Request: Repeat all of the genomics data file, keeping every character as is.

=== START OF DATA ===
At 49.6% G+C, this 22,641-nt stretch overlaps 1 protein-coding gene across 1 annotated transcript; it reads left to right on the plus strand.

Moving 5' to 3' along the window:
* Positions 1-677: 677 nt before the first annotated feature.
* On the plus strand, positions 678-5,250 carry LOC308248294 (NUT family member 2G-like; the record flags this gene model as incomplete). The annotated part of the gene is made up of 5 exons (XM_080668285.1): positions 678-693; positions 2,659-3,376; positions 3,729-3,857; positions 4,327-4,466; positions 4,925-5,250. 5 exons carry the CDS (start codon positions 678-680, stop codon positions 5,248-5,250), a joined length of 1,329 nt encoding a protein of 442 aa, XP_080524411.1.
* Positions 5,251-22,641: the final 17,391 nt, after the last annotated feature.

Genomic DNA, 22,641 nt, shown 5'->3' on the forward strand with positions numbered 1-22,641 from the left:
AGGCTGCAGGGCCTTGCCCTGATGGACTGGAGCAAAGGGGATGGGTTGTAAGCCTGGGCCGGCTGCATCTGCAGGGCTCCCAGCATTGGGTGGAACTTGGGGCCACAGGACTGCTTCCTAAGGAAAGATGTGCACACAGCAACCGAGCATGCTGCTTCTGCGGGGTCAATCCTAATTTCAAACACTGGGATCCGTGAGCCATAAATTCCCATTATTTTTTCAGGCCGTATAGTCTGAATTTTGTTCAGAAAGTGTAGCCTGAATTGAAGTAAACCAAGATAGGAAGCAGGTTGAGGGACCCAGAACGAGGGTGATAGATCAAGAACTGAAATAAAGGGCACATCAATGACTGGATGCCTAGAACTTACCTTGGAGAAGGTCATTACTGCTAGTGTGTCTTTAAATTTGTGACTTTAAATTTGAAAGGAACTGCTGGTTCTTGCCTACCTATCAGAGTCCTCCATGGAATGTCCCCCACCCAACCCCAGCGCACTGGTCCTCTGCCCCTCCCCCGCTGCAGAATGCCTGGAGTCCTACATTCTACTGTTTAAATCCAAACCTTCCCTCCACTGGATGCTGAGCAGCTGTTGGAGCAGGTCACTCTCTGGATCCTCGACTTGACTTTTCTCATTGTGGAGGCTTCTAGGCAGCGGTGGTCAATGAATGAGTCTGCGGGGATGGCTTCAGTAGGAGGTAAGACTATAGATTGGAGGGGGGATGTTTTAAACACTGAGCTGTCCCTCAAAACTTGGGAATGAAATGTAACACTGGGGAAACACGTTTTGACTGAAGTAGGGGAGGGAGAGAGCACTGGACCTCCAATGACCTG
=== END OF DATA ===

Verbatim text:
At 49.6% G+C, this 22,641-nt stretch overlaps 1 protein-coding gene across 1 annotated transcript; it reads left to right on the plus strand.

Moving 5' to 3' along the window:
* Positions 1-677: 677 nt before the first annotated feature.
* On the plus strand, positions 678-5,250 carry LOC308248294 (NUT family member 2G-like; the record flags this gene model as incomplete). The annotated part of the gene is made up of 5 exons (XM_080668285.1): positions 678-693; positions 2,659-3,376; positions 3,729-3,857; positions 4,327-4,466; positions 4,925-5,250. 5 exons carry the CDS (start codon positions 678-680, stop codon positions 5,248-5,250), a joined length of 1,329 nt encoding a protein of 442 aa, XP_080524411.1.
* Positions 5,251-22,641: the final 17,391 nt, after the last annotated feature.

Genomic DNA, 22,641 nt, shown 5'->3' on the forward strand with positions numbered 1-22,641 from the left:
AGGCTGCAGGGCCTTGCCCTGATGGACTGGAGCAAAGGGGATGGGTTGTAAGCCTGGGCCGGCTGCATCTGCAGGGCTCCCAGCATTGGGTGGAACTTGGGGCCACAGGACTGCTTCCTAAGGAAAGATGTGCACACAGCAACCGAGCATGCTGCTTCTGCGGGGTCAATCCTAATTTCAAACACTGGGATCCGTGAGCCATAAATTCCCATTATTTTTTCAGGCCGTATAGTCTGAATTTTGTTCAGAAAGTGTAGCCTGAATTGAAGTAAACCAAGATAGGAAGCAGGTTGAGGGACCCAGAACGAGGGTGATAGATCAAGAACTGAAATAAAGGGCACATCAATGACTGGATGCCTAGAACTTACCTTGGAGAAGGTCATTACTGCTAGTGTGTCTTTAAATTTGTGACTTTAAATTTGAAAGGAACTGCTGGTTCTTGCCTACCTATCAGAGTCCTCCATGGAATGTCCCCCACCCAACCCCAGCGCACTGGTCCTCTGCCCCTCCCCCGCTGCAGAATGCCTGGAGTCCTACATTCTACTGTTTAAATCCAAACCTTCCCTCCACTGGATGCTGAGCAGCTGTTGGAGCAGGTCACTCTCTGGATCCTCGACTTGACTTTTCTCATTGTGGAGGCTTCTAGGCAGCGGTGGTCAATGAATGAGTCTGCGGGGATGGCTTCAGTAGGAGGTAAGACTATAGATTGGAGGGGGGATGTTTTAAACACTGAGCTGTCCCTCAAAACTTGGGAATGAAATGTAACACTGGGGAAACACGTTTTGACTGAAGTAGGGGAGGGAGAGAGCACTGGACCTCCAATGACCTG